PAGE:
I was one of three visually impaired performers who recently celebrated the songs of the Beatles and Paul McCartney with some of Dunedin’s finest artists covering their favourites from the Beatles and McCartney song catalogue.
The other visual impaired performers were singer/songwriter Bevan Gardiner and cartoonist and poet Brent Harpur.
The show, Hands Across the Water, was a complete sell-out, with more than 400 people in attendance at Dunedin’s Knox Church. Feedback from all attendees was very positive, and there was a standing ovation at the end.
Joy and Dave McClintock, as well as Blind Foundation volunteers, assisted on the night and the programme was available in braille.
In the audience, there were several people who had attended the 1964 Beatles concerts in Dunedin and also included organiser Ian Loughran's six-year-old daughter, Eloise.
The concert, curated by Ian Loughran, was in memory of Simon Sherry, Paul McCartney’s second cousin, who lost his sight and subsequently his will to live.
All the money raised from the event went towards counselling and support to people losing their sight from degenerative diseases. Proceeds are being split between the Blind Foundation in New Zealand and the Eye Fund in the UK, set up in Simon’s name to help people like him facing the onset of blindness.
More than $4000 was raised on the night, to be shared between the two charities.
Eclectic range of musical styles
Artists from an eclectic range of musical styles, including classical, folk, pop and rock, brought their own interpretations of these great songs.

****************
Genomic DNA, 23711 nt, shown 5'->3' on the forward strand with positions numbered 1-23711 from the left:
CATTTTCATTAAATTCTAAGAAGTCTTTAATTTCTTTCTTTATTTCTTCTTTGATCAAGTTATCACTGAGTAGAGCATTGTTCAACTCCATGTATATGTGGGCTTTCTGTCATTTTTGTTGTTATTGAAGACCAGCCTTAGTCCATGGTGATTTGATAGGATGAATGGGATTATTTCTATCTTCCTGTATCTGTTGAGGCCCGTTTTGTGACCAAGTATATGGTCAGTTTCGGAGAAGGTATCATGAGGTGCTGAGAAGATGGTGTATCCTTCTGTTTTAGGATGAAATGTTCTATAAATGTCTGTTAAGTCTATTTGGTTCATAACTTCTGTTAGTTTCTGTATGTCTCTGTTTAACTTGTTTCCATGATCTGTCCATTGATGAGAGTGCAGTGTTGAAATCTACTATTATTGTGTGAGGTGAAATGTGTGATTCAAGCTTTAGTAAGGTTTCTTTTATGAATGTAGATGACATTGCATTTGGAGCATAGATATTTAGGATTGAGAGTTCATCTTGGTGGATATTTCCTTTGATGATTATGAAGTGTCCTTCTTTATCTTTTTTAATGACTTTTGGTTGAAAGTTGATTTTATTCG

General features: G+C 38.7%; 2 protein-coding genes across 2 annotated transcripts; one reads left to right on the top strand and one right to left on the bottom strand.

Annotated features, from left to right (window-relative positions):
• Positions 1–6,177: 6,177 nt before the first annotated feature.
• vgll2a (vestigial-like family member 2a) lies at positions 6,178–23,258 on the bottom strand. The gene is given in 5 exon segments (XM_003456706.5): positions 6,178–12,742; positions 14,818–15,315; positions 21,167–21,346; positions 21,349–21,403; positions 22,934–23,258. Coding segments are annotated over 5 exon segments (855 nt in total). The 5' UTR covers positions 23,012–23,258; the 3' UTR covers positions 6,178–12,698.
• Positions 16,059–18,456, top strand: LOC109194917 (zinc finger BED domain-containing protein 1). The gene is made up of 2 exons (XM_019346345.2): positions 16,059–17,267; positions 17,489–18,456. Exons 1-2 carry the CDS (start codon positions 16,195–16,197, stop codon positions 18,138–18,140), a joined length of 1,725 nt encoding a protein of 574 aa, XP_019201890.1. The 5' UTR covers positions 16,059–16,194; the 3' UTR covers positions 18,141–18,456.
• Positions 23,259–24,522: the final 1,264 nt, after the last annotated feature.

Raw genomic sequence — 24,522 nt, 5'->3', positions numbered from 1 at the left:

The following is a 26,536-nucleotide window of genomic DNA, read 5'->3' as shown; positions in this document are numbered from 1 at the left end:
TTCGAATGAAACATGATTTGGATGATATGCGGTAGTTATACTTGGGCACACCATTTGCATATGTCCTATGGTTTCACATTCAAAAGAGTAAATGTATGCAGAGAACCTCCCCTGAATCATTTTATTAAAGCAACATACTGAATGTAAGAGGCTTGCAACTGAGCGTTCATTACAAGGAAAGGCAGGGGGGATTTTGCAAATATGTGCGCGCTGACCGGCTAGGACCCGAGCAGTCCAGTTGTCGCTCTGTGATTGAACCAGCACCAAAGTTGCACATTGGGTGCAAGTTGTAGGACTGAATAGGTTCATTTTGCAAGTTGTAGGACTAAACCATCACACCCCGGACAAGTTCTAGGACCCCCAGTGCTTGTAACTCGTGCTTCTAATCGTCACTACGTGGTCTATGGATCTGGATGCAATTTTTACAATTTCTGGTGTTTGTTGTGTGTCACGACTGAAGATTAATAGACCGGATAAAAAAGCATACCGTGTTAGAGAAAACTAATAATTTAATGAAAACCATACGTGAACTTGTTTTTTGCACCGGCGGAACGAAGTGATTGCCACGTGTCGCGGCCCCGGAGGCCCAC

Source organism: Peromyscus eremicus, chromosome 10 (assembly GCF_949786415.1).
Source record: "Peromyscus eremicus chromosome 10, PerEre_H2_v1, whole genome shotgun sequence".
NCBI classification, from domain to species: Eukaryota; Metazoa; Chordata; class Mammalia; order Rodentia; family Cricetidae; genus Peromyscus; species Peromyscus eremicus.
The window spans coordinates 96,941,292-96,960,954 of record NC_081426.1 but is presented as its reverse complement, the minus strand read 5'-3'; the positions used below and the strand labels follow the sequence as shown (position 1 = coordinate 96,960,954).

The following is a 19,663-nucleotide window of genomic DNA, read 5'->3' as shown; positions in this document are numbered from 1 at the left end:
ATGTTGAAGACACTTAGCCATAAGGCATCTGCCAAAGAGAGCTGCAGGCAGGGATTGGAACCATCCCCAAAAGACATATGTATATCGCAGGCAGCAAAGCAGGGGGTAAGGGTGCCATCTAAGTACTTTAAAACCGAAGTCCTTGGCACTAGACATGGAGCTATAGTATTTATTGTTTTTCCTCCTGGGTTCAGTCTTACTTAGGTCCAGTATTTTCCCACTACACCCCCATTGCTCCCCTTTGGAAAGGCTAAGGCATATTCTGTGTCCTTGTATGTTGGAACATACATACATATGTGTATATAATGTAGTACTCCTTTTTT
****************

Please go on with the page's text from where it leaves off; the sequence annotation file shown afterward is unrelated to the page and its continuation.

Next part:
Apart from Brent, Bevan and I, the show featured Sophie Morris (Soprano), Molly Devine (Soprano), The Broken Heartbreakers (Folk Duo), Ian Chapman’s Cosmic Jive Quartet (Cosmic rock band) The Moreporks (a combo band of iconic Dunedin musicians including Robert Scott) and Ian Loughran (poet).
Paul McCartney’s cousin Simon Sherry was in a Liverpool band as a teenager with now Dunedin-based poet Ian Loughran. They would send tapes of their early musical efforts to Paul McCartney, who would reply with encouragement despite those early efforts being less then exceptional.
When he heard of Simon’s death, Ian initiated a concert in his name in Liverpool that included a fine selection of UK artists, including Paul McCartney’s cousin Mike McCartney.
This Dunedin concert was a year on from that Liverpool concert and included some of the finest New Zealand talent performing for this very good cause.
Julie Woods (That Blind Woman) is a member of the Arts For All Otago Network, facilitated by Arts Access Aotearoa. She is a professional speaker and coach, and an ambassador for the Blind Foundation.